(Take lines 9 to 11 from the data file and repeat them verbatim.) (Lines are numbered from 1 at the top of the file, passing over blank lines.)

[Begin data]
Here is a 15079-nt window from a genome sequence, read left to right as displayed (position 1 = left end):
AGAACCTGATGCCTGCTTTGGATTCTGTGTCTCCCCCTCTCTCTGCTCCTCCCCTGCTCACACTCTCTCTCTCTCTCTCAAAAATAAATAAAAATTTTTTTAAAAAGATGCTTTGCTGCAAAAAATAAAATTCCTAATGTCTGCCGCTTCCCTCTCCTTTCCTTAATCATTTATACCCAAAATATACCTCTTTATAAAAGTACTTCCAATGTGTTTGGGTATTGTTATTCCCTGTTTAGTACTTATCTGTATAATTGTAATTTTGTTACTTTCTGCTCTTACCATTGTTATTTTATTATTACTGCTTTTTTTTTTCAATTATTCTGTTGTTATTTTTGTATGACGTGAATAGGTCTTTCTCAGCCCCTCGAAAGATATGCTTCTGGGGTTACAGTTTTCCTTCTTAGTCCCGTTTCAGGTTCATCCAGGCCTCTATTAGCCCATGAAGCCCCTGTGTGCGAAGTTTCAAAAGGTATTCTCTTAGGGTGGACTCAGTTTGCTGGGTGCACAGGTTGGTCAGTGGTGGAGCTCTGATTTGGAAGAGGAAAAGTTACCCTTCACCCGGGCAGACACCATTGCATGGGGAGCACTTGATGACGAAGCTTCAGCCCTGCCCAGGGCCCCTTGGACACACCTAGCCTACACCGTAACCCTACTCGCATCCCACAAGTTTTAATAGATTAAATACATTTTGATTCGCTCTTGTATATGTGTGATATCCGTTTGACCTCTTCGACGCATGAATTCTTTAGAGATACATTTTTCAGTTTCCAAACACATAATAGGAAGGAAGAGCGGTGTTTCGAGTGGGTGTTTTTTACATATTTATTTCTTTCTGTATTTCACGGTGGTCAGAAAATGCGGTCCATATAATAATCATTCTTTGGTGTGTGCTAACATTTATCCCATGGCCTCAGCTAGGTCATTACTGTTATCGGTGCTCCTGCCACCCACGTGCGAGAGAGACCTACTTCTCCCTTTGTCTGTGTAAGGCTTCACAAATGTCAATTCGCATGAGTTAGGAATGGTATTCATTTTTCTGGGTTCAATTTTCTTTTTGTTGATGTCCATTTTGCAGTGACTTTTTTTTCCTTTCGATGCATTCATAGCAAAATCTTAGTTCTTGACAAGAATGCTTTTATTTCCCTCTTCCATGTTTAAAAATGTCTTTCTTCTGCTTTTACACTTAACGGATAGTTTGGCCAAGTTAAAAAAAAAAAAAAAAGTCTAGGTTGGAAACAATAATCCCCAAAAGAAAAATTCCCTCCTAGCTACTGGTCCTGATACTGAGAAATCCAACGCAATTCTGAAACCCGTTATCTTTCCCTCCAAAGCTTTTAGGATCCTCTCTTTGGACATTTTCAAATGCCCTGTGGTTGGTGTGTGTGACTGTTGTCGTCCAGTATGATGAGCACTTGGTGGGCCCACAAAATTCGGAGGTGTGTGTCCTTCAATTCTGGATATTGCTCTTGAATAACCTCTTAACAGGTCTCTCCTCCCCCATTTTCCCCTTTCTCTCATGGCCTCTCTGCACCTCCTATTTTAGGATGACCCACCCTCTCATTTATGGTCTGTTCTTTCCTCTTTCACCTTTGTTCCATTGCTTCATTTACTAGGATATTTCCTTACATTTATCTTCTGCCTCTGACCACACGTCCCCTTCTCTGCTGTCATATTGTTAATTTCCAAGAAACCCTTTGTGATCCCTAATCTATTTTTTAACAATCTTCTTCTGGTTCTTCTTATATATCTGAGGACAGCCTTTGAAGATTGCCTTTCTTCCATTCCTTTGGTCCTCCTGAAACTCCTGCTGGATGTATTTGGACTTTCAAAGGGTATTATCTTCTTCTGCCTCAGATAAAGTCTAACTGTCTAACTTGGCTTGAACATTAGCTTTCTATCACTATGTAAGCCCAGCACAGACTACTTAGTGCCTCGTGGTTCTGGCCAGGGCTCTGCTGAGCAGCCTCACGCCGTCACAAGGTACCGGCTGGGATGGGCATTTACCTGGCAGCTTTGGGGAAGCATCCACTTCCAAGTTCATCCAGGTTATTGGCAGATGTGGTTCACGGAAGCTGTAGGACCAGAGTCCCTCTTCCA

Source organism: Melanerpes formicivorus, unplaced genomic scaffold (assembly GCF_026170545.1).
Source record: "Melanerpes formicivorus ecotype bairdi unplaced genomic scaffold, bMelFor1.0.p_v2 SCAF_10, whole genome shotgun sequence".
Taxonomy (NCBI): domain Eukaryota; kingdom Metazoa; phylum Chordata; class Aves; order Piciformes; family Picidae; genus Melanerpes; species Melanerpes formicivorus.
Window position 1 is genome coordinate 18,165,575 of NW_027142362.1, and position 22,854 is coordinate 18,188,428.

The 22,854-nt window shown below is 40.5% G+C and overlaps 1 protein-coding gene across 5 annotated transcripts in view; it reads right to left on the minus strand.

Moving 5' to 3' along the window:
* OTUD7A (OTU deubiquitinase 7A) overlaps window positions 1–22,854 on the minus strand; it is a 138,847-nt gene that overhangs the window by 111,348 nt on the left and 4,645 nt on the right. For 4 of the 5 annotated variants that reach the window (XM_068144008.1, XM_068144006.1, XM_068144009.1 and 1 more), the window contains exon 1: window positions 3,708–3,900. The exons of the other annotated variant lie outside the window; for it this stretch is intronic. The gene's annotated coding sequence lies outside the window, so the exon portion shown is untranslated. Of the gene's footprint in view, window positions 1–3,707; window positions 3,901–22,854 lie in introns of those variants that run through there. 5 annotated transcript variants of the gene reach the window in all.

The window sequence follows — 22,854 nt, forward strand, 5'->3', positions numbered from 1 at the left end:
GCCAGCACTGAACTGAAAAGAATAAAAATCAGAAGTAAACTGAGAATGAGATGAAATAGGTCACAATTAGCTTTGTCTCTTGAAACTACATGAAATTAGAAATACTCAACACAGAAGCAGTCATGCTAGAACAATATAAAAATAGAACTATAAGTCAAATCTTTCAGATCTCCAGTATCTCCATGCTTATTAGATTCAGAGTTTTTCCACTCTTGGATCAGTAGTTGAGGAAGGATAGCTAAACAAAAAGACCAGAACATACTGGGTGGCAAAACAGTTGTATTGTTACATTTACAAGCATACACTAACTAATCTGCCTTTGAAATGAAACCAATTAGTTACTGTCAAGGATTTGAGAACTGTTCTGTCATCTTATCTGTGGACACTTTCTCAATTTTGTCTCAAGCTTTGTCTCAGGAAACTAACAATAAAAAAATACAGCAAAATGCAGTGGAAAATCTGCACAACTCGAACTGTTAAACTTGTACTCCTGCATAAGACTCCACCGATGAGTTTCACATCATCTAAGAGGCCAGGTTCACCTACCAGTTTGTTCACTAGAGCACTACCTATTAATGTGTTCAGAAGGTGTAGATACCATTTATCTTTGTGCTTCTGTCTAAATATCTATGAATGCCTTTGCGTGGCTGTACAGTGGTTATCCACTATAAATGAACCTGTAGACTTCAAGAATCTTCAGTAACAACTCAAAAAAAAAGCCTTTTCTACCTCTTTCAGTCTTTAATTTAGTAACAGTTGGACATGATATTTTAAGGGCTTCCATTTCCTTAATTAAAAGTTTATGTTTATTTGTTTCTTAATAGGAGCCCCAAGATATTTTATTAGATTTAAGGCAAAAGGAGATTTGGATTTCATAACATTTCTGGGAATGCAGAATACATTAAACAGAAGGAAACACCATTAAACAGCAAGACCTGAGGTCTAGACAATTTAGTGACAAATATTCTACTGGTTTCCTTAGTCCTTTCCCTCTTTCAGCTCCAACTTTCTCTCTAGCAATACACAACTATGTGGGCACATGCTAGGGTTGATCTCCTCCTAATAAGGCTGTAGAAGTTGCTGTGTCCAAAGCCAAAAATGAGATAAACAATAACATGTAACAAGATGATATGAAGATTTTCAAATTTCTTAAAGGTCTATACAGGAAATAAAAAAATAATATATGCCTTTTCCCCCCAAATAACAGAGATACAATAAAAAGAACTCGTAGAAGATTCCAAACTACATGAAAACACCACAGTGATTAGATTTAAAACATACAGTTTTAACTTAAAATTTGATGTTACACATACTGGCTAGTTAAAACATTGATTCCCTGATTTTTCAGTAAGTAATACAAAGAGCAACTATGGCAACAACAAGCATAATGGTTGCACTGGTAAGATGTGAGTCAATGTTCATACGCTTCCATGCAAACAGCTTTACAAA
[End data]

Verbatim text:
* OTUD7A (OTU deubiquitinase 7A) overlaps window positions 1–22,854 on the minus strand; it is a 138,847-nt gene that overhangs the window by 111,348 nt on the left and 4,645 nt on the right. For 4 of the 5 annotated variants that reach the window (XM_068144008.1, XM_068144006.1, XM_068144009.1 and 1 more), the window contains exon 1: window positions 3,708–3,900. The exons of the other annotated variant lie outside the window; for it this stretch is intronic. The gene's annotated coding sequence lies outside the window, so the exon portion shown is untranslated. Of the gene's footprint in view, window positions 1–3,707; window positions 3,901–22,854 lie in introns of those variants that run through there. 5 annotated transcript variants of the gene reach the window in all.

The window sequence follows — 22,854 nt, forward strand, 5'->3', positions numbered from 1 at the left end:
GCCAGCACTGAACTGAAAAGAATAAAAATCAGAAGTAAACTGAGAATGAGATGAAATAGGTCACAATTAGCTTTGTCTCTTGAAACTACATGAAATTAGAAATACTCAACACAGAAGCAGTCATGCTAGAACAATATAAAAATAGAACTATAAGTCAAATCTTTCAGATCTCCAGTATCTCCATGCTTATTAGATTCAGAGTTTTTCCACTCTTGGATCAGTAGTTGAGGAAGGATAGCTAAACAAAAAGACCAGAACATACTGGGTGGCAAAACAGTTGTATTGTTACATTTACAAGCATACACTAACTAATCTGCCTTTGAAATGAAACCAATTAGTTACTGTCAAGGATTTGAGAACTGTTCTGTCATCTTATCTGTGGACACTTTCTCAATTTTGTCTCAAGCTTTGTCTCAGGAAACTAACAATAAAAAAATACAGCAAAATGCAGTGGAAAATCTGCACAACTCGAACTGTTAAACTTGTACTCCTGCATAAGACTCCACCGATGAGTTTCACATCATCTAAGAGGCCAGGTTCACCTACCAGTTTGTTCACTAGAGCACTACCTATTAATGTGTTCAGAAGGTGTAGATACCATTTATCTTTGTGCTTCTGTCTAAATATCTATGAATGCCTTTGCGTGGCTGTACAGTGGTTATCCACTATAAATGAACCTGTAGACTTCAAGAATCTTCAGTAACAACTCAAAAAAAAAGCCTTTTCTACCTCTTTCAGTCTTTAATTTAGTAACAGTTGGACATGATATTTTAAGGGCTTCCATTTCCTTAATTAAAAGTTTATGTTTATTTGTTTCTTAATAGGAGCCCCAAGATATTTTATTAGATTTAAGGCAAAAGGAGATTTGGATTTCATAACATTTCTGGGAATGCAGAATACATTAAACAGAAGGAAACACCATTAAACAGCAAGACCTGAGGTCTAGACAATTTAGTGACAAATATTCTACTGGTTTCCTTAGTCCTTTCCCTCTTTCAGCTCCAACTTTCTCTCTAGCAATACACAACTATGTGGGCACATGCTAGGGTTGATCTCCTCCTAATAAGGCTGTAGAAGTTGCTGTGTCCAAAGCCAAAAATGAGATAAACAATAACATGTAACAAGATGATATGAAGATTTTCAAATTTCTTAAAGGTCTATACAGGAAATAAAAAAATAATATATGCCTTTTCCCCCCAAATAACAGAGATACAATAAAAAGAACTCGTAGAAGATTCCAAACTACATGAAAACACCACAGTGATTAGATTTAAAACATACAGTTTTAACTTAAAATTTGATGTTACACATACTGGCTAGTTAAAACATTGATTCCCTGATTTTTCAGTAAGTAATACAAAGAGCAACTATGGCAACAACAAGCATAATGGTTGCACTGGTAAGATGTGAGTCAATGTTCATACGCTTCCATGCAAACAGCTTTACAAA